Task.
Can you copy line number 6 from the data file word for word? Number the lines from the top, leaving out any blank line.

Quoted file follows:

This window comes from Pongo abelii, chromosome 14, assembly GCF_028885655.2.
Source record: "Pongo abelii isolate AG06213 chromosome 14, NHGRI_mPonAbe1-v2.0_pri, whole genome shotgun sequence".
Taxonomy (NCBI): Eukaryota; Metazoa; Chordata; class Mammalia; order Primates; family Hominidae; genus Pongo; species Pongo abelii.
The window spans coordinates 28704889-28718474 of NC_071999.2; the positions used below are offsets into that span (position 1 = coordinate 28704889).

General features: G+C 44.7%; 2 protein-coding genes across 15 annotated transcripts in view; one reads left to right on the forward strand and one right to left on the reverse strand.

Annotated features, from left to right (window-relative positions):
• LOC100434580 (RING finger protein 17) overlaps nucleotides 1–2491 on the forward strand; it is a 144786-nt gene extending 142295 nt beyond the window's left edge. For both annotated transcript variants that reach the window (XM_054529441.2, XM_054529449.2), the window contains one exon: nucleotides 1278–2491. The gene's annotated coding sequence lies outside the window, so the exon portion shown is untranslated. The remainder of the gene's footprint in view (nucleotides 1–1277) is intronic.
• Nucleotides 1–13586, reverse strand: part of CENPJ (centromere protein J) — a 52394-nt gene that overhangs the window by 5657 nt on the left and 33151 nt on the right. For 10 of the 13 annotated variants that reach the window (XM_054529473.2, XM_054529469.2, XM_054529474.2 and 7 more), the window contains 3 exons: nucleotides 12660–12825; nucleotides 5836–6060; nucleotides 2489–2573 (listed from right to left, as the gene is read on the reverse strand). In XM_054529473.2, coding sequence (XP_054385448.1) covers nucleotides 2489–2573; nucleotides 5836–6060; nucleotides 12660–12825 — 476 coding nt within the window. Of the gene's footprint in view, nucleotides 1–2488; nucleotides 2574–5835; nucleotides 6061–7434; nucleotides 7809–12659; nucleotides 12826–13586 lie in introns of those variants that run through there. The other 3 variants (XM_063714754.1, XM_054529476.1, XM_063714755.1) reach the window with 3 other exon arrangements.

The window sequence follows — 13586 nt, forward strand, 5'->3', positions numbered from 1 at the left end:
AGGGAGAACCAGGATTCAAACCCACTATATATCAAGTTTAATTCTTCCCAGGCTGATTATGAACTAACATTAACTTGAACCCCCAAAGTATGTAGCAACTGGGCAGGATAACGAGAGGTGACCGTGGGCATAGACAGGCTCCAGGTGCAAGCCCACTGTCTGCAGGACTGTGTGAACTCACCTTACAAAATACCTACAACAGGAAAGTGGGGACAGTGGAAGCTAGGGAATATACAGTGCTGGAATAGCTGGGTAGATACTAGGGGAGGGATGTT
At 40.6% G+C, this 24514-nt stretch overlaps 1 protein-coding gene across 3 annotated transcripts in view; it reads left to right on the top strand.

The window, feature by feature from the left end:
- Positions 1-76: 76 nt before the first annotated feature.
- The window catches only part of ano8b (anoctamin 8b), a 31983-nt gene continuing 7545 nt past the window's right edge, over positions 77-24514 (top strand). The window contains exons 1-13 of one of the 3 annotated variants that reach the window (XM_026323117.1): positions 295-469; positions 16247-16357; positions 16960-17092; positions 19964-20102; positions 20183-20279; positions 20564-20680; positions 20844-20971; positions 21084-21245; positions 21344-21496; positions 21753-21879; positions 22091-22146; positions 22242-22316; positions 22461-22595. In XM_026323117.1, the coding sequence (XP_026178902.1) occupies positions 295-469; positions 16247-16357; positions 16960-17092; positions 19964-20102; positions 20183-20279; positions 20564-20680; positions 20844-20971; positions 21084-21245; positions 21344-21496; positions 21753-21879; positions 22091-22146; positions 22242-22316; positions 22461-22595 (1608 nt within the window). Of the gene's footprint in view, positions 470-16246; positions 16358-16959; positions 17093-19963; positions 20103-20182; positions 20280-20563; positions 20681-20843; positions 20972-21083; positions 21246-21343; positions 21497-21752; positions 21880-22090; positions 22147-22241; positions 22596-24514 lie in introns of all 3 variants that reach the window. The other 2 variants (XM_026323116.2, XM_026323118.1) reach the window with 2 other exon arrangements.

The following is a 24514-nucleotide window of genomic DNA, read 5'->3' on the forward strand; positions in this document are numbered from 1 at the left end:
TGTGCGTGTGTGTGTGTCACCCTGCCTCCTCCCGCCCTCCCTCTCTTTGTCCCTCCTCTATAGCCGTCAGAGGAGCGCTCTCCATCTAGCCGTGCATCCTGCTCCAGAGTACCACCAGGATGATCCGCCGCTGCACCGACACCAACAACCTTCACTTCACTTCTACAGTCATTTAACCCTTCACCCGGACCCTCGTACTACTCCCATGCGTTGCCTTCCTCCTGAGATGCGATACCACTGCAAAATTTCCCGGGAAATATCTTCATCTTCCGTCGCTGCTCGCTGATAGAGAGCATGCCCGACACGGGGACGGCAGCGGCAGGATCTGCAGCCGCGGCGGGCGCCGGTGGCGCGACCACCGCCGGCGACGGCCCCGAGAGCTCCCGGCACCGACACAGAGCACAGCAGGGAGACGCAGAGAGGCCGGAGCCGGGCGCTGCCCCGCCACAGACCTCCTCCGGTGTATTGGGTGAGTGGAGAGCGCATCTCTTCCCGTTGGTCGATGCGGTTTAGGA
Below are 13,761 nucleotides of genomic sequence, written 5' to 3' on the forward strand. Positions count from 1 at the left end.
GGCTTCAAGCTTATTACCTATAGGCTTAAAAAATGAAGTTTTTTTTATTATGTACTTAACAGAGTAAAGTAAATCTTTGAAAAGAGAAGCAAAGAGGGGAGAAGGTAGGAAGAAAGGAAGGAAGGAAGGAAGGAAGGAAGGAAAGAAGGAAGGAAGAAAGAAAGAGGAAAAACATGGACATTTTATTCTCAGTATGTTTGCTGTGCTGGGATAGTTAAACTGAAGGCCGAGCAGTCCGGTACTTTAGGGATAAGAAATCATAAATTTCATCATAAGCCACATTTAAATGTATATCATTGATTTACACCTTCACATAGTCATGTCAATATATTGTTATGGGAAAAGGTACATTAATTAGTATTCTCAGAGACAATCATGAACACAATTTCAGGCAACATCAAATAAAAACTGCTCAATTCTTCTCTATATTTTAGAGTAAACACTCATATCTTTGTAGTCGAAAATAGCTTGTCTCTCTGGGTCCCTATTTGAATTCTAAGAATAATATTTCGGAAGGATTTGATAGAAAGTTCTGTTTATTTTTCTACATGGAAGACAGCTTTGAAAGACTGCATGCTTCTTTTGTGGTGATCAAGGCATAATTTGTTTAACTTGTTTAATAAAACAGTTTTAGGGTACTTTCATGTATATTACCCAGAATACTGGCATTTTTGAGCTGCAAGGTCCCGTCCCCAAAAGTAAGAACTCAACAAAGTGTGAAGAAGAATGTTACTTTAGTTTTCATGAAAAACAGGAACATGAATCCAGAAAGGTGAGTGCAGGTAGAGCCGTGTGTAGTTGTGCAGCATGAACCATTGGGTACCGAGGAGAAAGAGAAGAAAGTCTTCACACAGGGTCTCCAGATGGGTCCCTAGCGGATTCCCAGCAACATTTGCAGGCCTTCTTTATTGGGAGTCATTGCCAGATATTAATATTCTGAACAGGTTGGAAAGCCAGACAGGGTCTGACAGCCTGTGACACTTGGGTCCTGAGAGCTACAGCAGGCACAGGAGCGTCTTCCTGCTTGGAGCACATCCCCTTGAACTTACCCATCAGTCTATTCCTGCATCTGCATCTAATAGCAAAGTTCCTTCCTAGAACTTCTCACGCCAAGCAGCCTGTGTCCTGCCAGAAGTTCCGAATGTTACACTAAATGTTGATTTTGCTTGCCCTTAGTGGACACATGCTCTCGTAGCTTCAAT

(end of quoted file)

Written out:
Annotated features, from left to right (window-relative positions):